Swanland sinking: Cost-cutting beforehand, says MAIB
- 12 June 2013
- From the section Wales
A cargo ship which sank off north Wales killing six crew had been subject to "money-saving" measures by the owner, an investigation has found.
Two of the Russian crew were airlifted to safety by an RAF helicopter co-piloted by the Duke of Cambridge as the Swanland sank off the Llyn peninsula.
One union official called the Marine Accident Investigation Branch (MAIB) report "shocking and damning".
Swanland operator Torbulk Ltd said it was studying the detail of the report.
The Grimsby-based company, which managed the ship for the owner, Swanland Shipping Ltd, Cemex, said: "We wish to extend our condolences to the family of those who died.
"It is a huge report and we are studying its detail. Until we have done that we will not be making any further comment."
The chief officer's body was recovered from the sea, and the bodies of five crew members have never been discovered.
The investigation by the MAIB said the Swanland, which sailed under a Cook Islands flag, had not been properly maintained and was severely weakened by corrosion in the two years between its intermediate survey and the accident in the Irish Sea.
It had been carrying nearly 3,000 tonnes of limestone when it experienced a "structural failure when heading directly into rough seas and gale force winds" en route to Cowes on the Isle of Wight.
The investigation identified that the major factors contributing to the structural failure included the way the cargo was loaded - putting pressure on the midships section - and a lack of repairs in recent years.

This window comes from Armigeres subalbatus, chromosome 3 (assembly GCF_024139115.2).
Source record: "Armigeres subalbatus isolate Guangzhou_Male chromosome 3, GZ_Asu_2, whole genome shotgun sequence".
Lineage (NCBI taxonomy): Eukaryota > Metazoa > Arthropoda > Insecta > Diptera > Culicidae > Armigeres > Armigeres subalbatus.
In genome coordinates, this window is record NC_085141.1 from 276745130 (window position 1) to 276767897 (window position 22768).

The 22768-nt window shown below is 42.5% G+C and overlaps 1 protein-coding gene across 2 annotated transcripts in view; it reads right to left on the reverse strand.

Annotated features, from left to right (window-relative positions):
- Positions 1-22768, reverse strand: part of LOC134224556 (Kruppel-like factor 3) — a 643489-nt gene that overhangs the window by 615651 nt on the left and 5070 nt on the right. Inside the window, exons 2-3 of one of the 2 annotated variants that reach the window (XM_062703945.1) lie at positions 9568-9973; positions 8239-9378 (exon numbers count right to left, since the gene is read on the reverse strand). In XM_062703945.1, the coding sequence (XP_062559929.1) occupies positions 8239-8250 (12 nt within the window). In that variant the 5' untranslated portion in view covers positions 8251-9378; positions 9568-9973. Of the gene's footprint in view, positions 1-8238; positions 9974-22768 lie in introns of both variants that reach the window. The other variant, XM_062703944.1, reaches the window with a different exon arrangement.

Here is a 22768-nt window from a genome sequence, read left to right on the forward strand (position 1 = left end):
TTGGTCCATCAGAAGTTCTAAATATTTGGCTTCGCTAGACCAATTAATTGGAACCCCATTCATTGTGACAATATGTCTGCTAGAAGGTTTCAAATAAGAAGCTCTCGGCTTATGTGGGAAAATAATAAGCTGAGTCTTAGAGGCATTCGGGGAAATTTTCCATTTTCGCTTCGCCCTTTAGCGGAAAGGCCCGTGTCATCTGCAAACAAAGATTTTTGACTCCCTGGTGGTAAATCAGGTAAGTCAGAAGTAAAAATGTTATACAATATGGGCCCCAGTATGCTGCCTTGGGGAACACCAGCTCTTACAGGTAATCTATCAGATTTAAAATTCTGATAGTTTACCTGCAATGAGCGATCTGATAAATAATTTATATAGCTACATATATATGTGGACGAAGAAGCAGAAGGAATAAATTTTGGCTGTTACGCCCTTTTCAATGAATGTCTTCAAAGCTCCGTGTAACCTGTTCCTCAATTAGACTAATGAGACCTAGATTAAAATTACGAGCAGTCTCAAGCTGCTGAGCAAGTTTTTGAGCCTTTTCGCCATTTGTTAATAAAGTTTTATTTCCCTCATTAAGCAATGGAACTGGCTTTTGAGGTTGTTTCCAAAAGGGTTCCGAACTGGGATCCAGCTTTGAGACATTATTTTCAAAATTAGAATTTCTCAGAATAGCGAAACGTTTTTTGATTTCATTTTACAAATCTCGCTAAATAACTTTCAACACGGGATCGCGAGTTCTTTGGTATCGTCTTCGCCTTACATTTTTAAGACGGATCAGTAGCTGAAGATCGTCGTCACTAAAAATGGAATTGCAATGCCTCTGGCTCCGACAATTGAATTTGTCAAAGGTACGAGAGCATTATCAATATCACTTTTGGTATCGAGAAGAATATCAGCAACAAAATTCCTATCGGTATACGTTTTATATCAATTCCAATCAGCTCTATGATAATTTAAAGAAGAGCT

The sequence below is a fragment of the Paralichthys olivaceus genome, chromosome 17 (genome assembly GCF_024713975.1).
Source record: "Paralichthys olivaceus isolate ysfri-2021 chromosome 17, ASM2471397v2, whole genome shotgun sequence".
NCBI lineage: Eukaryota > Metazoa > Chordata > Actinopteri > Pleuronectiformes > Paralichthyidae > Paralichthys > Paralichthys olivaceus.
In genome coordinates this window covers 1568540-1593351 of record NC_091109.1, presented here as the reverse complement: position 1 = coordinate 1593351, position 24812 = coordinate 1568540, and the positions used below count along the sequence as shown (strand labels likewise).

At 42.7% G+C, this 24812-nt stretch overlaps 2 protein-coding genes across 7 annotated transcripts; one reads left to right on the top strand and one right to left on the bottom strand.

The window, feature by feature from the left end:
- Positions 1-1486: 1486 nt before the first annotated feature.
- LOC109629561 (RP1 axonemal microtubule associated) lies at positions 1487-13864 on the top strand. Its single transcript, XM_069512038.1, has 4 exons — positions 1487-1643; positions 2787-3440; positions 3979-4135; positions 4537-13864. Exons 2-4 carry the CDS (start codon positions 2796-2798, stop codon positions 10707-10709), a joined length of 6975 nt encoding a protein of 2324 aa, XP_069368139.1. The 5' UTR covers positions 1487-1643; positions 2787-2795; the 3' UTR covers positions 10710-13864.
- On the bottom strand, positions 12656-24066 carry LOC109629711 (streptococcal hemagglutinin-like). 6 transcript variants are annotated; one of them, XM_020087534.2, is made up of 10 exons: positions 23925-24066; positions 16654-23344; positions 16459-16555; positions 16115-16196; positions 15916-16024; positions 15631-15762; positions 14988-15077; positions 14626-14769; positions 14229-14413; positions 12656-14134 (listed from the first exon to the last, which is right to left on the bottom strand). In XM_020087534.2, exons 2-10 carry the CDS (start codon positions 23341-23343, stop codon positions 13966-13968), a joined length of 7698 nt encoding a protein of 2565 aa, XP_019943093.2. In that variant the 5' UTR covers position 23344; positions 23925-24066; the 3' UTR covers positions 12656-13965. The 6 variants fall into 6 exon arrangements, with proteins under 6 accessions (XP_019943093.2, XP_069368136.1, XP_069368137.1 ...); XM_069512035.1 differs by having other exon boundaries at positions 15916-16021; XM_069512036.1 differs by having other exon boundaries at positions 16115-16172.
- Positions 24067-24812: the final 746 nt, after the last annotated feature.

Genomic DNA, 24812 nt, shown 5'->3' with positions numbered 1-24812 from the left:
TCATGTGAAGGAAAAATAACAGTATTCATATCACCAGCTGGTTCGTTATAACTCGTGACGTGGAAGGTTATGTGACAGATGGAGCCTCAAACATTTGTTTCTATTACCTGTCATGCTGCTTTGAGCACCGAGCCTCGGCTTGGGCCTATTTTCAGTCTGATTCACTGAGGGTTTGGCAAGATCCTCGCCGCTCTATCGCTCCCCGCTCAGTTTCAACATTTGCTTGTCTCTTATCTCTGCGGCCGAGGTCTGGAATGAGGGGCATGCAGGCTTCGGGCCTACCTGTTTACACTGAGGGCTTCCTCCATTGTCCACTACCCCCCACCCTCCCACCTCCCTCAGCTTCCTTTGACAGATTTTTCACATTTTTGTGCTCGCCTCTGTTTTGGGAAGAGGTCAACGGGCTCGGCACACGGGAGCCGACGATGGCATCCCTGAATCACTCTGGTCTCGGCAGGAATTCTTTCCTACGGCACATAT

Other contributing factors included non-compliance with an international maritime code, a lack of effective safety management and the "financial pressures of operating this type of vessel in the current economic downturn".
'Reduced cost of repairs'
In its report, the MAIB said Swanland Shipping Ltd decided to change the vessel's classification society from Lloyd's Register (LR) to the International Naval Surveys Bureau (INSB) in 2009, reducing the fees paid by about 30%.
The report acknowledged the transfer as a "money-saving" initiative, and added: "In effect, significant long-term savings are possible through reduced cost of repairs and the rectification of deficiencies. This was certainly the case for Swanland."
The report also highlighted how Swanland's crew did not regularly conduct "abandon ship" drills.
The report added: "There is no justifiable reason why the safety record of general cargo vessels should be allowed to lag behind other vessel types, such as bulk carriers, without vigorous attempts being made to redress the balance.
"It is hoped that the loss of Swanland and her six crew will be a catalyst for the work already being undertaken by the International Maritime Organisation to tackle the global issue of general cargo ship safety."
The MAIB has issued a number of recommendations including highlighting the need for all vessels carrying solid bulk cargoes to comply with regulations.
An MAIB spokesperson said: "This was a tragic and avoidable accident that cost the lives of six crew.
"Worldwide, between 2002 and 2011, nearly 250 cargo vessels foundered causing the deaths of more than 800 seafarers - statistics that bring into sharp focus the need for action to be taken to improve the safety of general cargo vessels."
The bodies of ship master Yury Shmelev, 44, chief engineer Geeadiy Meshkov, 52, second engineer Mikhail Starchevoy, 60, Able Seaman Sergey Kharchenko, 51, and ship's cook Able Seaman Oleg Andriets, 49, remain lost at sea.
Second Officer Roman Savin, 27, and Able Seaman Vitaly Karpenko, 48, were airlifted to safety and Chief Officer Leonid Safonov, 50, was pronounced dead after his body was recovered from the sea shortly afterwards.
Following the report, Bob Crow, general secretary of the RMT transport union, said: "This shocking and damning report into the avoidable and tragic sinking of the Swanland in the Irish Sea should shame our own government and the international maritime industry into urgent action.
"The seafarers on board never stood a chance. Their lives were lost in the name of profit and greed."